In this course, students will unpack how several genres and forms of popular literature address issues of gender. Selected texts may include spy fiction, horror, memoir, and chick lit, and will invite students to deconstruct the discourse between texts and the realities that produced and consumed them. At the same time, students will explore gendered themes and tropes central to each of these genres. How does who we are shape what we read, and how? How do different genres impact how we understand and conceptualize gender? What stereotypes are created, reinforced, or challenged through popular texts? *ENGL1991: Gender and Genre may also be counted as a Women's and Gender Studies elective. Students interested pursuing this designation must contact the Director of Women's and Gender Studies while they are enrolled in this course.

This course examines themes in North American history from the sixteenth century to the 1860s, with a particular emphasis on the interaction of Indigenous, European, and West African peoples, and on the formation of the new states.  (Exclusion: any version of HIST 1601 previously offered with a different title)

This course introduces students to the political, socio-economic, and cultural history of Canada from the pre-European period to the first federal census. (Format: Lecture 3 Hours)  (Exclusion: HIST 2410, 3100, 3250)

This course examines the socio-economic, political, and cultural life of Canada from the time of the first federal census in 1871 to the present. (Format: Lecture 3 Hours)  (Exclusion: HIST 2410, 3100, 3250)

*Prereq: 6 credits from HIST at the 1/2000 level; or permission of the Department
This course traces the decline of the aristocracy, the triumph of the middle classes, and the making of the working class in Britain during the early stages of capitalism and industrialization. The course also examines gender relations and analyses the notion of 'separate spheres'. It pays particular attention to the controversies among historians surrounding the nature of social transformation in Britain. (Exclusion: HIST 3400; any version of HIST 3251 previously offered with a different title)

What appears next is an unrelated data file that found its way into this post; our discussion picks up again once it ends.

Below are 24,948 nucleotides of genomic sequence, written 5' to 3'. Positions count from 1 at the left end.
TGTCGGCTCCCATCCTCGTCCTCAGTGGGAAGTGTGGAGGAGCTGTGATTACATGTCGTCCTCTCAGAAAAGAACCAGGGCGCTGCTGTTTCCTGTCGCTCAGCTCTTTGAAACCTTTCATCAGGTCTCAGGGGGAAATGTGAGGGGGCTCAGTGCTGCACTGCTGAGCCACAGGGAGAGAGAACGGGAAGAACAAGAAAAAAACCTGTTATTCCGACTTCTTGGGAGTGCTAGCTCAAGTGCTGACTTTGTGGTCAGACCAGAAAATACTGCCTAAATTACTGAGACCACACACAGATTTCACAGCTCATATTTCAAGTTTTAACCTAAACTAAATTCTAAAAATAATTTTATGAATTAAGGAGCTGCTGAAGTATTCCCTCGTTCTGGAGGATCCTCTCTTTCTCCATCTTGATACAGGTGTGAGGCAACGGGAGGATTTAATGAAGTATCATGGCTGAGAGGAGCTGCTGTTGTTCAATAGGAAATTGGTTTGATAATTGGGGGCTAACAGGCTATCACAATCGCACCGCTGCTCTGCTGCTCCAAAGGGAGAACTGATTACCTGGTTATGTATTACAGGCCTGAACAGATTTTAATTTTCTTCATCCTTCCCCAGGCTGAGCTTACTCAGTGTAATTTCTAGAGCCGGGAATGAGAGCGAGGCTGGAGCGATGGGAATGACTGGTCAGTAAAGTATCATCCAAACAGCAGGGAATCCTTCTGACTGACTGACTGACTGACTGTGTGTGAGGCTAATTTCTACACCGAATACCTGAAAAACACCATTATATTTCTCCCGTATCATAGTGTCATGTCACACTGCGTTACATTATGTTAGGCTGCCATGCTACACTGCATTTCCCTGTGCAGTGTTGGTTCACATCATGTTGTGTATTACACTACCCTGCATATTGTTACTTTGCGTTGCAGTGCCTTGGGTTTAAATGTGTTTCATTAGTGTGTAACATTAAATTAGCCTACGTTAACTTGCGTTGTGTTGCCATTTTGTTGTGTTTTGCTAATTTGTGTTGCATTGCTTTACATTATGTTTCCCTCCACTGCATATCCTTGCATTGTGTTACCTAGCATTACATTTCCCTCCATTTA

*Prereq: 6 credits from HIST at the 1/2000 level; or permission of the Department
This course traces the development of political movements and ideas that are an integral part of the texture of modern Canada and that have been shaping influences on the direction and pace of social, intellectual, and economic life.

This course either focuses on topics not covered by the current course offerings in a department or program or offers the opportunity to pilot a course that is being considered for inclusion in the regular program. [Note 1: Prerequisites set by the Department/Program when the topic and level are announced. Note 2: When a Department or Program intends to offer a course under this designation, it must submit course information, normally at least three months in advance, to the Dean. Note 3: Students may register for LATI 3991 more than once, provided the subject matter differs.] (Format: Variable)  

This course focuses on the real number system, inequalities, plane analytic geometry (lines and conics), functions, inverse functions, polynomials, rational functions, trigonometric functions, and exponential and logarithmic functions. It emphasizes fundamental methods of graphing functions, using non-calculus based techniques. [Note 1: This course is primarily intended for non-science students or as a prerequisite for MATH 1111 or 1151 for those students who have not passed the Mathematics Placement Test. Science students who have passed the Mathematics Placement Test require the permission of the Department of Mathematics and Computer Science to enrol in this course. Credit will not be given for this course if credit has already been granted for MATH 1111 or 1151.] (Format: Lecture 3 Hours, Laboratory 1.5 Hours) (Exclusion: Any version of MATH 1011 previously offered with a different title)